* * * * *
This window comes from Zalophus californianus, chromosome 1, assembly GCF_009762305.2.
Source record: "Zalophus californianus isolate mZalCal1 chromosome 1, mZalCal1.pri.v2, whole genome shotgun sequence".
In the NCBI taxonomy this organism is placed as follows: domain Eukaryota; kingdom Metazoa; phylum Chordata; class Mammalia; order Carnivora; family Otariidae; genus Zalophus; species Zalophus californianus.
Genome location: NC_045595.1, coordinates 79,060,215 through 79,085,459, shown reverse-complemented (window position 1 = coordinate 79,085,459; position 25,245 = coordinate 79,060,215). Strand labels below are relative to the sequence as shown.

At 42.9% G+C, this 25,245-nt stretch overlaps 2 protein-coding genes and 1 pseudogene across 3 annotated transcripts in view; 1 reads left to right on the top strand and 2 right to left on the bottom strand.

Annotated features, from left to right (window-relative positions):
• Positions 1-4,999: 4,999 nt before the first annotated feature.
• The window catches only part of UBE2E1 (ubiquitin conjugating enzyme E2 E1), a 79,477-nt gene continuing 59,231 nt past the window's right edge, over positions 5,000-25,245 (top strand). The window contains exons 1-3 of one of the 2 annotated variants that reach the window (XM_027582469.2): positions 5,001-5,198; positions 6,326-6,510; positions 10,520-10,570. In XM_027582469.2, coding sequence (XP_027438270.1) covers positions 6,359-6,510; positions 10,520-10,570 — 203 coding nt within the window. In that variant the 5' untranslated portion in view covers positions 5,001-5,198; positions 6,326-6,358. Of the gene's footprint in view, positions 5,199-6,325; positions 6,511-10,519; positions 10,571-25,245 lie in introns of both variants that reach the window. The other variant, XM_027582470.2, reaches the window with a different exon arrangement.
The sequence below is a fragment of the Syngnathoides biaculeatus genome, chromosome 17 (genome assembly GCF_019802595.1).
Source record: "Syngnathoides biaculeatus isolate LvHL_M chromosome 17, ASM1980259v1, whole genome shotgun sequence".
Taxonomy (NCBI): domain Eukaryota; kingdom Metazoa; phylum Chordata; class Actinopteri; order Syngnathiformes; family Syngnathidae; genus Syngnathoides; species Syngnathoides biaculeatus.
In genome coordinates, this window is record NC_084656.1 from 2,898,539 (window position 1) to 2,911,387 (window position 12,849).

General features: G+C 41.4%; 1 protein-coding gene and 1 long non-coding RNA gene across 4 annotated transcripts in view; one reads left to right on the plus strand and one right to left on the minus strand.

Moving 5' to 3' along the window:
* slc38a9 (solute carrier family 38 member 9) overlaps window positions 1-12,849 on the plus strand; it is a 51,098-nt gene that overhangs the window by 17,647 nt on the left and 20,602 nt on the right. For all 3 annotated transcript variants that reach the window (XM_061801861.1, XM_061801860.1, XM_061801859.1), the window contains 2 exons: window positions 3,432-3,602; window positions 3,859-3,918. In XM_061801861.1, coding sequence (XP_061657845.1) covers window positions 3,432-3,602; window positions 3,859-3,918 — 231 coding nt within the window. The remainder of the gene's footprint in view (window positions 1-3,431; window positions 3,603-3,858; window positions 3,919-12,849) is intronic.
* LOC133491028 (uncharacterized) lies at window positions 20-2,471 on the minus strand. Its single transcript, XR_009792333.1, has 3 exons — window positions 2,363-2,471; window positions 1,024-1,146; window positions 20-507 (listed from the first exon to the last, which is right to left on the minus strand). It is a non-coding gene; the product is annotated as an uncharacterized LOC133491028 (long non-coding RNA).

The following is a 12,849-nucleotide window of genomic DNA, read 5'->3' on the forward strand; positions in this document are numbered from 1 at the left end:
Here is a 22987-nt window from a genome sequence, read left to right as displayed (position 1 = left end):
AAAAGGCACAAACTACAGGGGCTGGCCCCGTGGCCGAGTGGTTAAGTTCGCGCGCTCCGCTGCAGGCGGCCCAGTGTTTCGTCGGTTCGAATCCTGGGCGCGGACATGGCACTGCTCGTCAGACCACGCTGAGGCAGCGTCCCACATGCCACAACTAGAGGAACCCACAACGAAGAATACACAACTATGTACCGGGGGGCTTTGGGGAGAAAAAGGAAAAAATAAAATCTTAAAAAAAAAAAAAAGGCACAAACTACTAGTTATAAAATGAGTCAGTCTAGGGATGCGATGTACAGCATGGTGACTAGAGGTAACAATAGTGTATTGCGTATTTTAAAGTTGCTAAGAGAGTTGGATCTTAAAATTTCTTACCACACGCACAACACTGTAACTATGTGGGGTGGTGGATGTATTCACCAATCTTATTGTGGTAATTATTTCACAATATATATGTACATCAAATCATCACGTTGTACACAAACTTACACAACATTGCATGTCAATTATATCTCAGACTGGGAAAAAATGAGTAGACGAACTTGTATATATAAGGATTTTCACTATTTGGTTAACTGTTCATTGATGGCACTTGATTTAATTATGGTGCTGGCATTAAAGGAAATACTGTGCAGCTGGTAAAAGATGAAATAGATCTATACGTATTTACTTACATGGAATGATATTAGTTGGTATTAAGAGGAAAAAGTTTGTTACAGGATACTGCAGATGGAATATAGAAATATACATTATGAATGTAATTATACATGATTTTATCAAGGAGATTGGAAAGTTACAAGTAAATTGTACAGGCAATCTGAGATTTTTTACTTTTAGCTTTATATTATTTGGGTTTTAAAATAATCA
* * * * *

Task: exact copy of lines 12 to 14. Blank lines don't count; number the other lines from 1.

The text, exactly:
In genome coordinates, this window is record NC_084656.1 from 2,898,539 (window position 1) to 2,911,387 (window position 12,849).

General features: G+C 41.4%; 1 protein-coding gene and 1 long non-coding RNA gene across 4 annotated transcripts in view; one reads left to right on the plus strand and one right to left on the minus strand.

Moving 5' to 3' along the window: